The Angolan Air Force was built in the 1980s, mainly due to conflicts with neighboring South Africa

The modern fighters of the Angolan Air Force include 6 Su-27 heavy fighters and 12 Su-30KN Flankers, forming one of the most modern and highly capable squadrons on the African continent. Angola’s other three fighter squadrons consist of older but still relatively capable third-generation fighters; consisting of a squadron of 26 MiG-23 variable-geometry fighters; this is the best Soviet 3rd generation fighter. 18 of them are MiG-23ML versions; this is the variant with the best combat capabilities and has been upgraded to the standard of the 4th generation fighter.

The Angolan Air Force also possesses 20 MiG-21Bis light fighters, and a squadron of 13 dedicated Su-22 ground attack fighters. In addition to the fighters, the Angolan Air Force has a fleet of 10 Su-25 ground attack aircraft, optimized for air support of their ground forces. The Angolan Air Force also has a fleet of six Chinese K-8 light jets. Although classified as a trainer, the K-8 is also highly capable of combating as an attack aircraft.

Angolan Air Force
Angolan Air Force

Angola boasts a very large attack helicopter fleet, consisting of 56 relatively modern Soviet/Russian aircraft, including 34 Mi-24 and 22 Mi-35 helicopters. All of the ground attack aircraft give the Angolan Army a very powerful, high-precision air support firepower; enough to counter enemy ground targets and provide substantial support for ground combat forces.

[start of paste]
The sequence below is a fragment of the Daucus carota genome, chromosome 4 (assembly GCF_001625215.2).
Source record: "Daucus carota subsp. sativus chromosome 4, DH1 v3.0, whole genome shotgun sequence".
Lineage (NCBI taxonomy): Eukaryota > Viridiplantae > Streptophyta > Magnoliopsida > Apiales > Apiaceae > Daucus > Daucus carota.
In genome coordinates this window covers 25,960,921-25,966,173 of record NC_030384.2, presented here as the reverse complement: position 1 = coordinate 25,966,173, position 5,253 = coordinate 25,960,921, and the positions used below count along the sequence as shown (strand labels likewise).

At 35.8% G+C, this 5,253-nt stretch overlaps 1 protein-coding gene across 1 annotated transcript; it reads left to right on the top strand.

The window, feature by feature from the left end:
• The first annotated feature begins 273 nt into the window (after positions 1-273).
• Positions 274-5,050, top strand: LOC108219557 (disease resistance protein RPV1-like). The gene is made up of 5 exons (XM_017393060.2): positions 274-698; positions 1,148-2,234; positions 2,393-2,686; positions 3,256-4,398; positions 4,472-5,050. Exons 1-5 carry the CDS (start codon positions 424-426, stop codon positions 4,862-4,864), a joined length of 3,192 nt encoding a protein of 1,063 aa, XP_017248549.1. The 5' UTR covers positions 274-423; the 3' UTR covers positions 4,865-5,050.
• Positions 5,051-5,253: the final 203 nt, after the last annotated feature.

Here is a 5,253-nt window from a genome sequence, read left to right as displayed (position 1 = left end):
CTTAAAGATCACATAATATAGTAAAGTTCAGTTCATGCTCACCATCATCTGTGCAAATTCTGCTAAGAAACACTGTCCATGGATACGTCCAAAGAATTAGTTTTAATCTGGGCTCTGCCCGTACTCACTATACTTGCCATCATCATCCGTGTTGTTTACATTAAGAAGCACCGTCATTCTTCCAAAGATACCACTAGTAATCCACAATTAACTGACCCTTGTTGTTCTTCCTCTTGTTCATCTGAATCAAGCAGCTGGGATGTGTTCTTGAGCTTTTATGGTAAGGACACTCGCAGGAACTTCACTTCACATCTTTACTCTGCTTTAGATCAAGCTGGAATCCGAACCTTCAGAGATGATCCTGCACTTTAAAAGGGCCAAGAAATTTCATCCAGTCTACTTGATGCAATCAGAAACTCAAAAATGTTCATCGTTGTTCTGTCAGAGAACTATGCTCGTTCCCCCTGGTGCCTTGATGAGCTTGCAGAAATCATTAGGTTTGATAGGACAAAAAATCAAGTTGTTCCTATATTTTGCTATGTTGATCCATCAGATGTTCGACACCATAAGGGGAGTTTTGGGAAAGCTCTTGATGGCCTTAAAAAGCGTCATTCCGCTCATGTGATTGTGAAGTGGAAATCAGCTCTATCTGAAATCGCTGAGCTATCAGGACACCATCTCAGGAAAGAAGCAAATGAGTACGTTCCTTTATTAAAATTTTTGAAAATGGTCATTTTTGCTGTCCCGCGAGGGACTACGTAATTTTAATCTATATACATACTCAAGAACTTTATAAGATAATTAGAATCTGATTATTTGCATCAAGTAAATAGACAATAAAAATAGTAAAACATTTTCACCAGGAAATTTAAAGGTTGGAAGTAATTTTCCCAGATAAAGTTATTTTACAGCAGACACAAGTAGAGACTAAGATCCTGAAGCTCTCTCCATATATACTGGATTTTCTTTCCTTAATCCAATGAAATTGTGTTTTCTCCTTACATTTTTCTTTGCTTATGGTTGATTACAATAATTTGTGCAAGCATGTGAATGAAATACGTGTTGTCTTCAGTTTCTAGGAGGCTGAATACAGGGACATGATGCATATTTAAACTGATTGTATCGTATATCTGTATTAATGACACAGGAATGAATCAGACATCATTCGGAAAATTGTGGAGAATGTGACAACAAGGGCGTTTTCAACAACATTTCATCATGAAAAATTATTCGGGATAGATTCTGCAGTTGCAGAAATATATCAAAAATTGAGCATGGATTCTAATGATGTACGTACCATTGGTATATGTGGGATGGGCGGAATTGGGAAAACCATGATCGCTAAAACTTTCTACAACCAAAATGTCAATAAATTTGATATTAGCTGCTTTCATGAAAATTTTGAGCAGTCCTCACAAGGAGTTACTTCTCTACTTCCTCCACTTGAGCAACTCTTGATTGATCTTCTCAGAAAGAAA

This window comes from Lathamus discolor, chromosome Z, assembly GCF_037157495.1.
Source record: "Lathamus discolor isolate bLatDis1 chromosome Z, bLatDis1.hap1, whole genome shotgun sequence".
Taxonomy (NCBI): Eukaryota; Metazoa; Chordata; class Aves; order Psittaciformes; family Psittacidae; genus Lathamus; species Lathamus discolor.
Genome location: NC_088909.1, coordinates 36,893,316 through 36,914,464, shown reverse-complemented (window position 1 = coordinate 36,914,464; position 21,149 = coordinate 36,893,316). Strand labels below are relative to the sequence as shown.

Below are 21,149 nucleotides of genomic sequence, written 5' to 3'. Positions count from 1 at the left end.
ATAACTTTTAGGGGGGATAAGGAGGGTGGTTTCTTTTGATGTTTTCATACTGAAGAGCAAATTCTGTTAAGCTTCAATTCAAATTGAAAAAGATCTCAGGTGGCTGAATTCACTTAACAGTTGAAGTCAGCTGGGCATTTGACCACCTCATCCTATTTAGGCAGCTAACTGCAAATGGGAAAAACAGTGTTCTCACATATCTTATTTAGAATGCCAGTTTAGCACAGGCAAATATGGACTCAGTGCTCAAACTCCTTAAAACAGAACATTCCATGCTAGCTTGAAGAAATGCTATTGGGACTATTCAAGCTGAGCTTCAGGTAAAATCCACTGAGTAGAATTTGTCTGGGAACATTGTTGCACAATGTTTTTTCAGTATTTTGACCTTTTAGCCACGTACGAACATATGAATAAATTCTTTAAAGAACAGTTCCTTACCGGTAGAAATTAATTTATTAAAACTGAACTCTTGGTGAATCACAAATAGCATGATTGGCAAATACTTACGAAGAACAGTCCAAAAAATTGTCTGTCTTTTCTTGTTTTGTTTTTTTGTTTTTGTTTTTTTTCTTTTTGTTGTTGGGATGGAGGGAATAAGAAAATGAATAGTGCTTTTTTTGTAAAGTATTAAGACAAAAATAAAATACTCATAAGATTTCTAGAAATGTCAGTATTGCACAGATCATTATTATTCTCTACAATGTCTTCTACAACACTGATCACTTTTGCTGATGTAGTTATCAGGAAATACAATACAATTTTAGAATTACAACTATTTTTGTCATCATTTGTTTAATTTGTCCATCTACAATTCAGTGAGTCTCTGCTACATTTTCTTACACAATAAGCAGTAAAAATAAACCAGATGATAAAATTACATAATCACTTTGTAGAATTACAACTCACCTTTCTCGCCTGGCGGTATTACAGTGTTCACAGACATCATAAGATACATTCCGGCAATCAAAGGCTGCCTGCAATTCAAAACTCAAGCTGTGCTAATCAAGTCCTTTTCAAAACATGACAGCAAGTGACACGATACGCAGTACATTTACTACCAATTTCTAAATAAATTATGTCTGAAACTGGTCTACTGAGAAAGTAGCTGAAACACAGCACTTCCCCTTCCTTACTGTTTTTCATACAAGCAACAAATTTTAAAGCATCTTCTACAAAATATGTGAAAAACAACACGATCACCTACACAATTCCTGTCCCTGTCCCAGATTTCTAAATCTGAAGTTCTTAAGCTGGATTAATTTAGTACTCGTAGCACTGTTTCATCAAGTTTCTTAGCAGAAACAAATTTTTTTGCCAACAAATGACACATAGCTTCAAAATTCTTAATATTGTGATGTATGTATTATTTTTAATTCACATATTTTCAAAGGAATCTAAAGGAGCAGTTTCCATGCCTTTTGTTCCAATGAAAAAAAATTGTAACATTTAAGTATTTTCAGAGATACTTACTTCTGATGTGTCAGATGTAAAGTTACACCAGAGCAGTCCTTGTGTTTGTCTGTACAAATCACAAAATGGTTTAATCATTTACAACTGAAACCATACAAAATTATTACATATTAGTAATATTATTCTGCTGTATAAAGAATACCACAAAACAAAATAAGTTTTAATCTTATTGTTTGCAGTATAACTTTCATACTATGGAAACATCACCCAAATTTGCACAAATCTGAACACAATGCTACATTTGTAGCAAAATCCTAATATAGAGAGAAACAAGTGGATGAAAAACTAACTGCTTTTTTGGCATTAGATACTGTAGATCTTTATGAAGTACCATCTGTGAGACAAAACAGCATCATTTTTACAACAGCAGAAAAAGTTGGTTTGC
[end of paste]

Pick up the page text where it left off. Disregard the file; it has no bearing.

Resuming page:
One notable weakness is that the country’s air defense capabilities are relatively weak; consisting mainly of Soviet-made air defense systems from the 1960s. These are medium-range S-75M, 2K12 Kub and short-range S-125 missile systems. It is likely that these air defense systems will soon be replaced by modern Russian air defense systems such as BuK-M3 and Pantsir-SM.

Air defense capabilities will be partially offset by relatively advanced air-to-air capabilities from Angola’s fighter squadrons. Angola’s MiG-23ML fighters have been upgraded, including R-27 air-to-air missile compatibility; this is a major upgrade package for the MiG-23, which became more widely used in the 1990s and early 2000s. In fact, the radar of the MiG-23ML has a powerful capacity, comparable to the radar of light fourth generation fighters, such as the F-16 Block 30.

The most recent purchase by the Angolan Air Force was in 2019, with 12 Su-30KNs, providing the ability to carry out precision strikes. Aircraft are appreciated for their very powerful sensors, as well as their high durability and range. The Su-30KNs were modernized in Belarus, before being handed over to Angola, and form the backbone of Angola’s current air combat capabilities.

Angola also deploys a sizable reserve fleet, consisting of older Su-27 and MiG-23ML fighters, as well as an attack unit of 12 Su-24M fighters. The drop in oil prices, which led to reduced government revenues, as well as the need for the Su-30 and its high operating costs, ultimately led to the removal of the aircraft from frontline service; though they will be brought back into service in the event of war. Relations between Angola and South Africa are currently stable; Therefore, the ability to increase defense spending or expand Angola’s air force is not an urgent issue.


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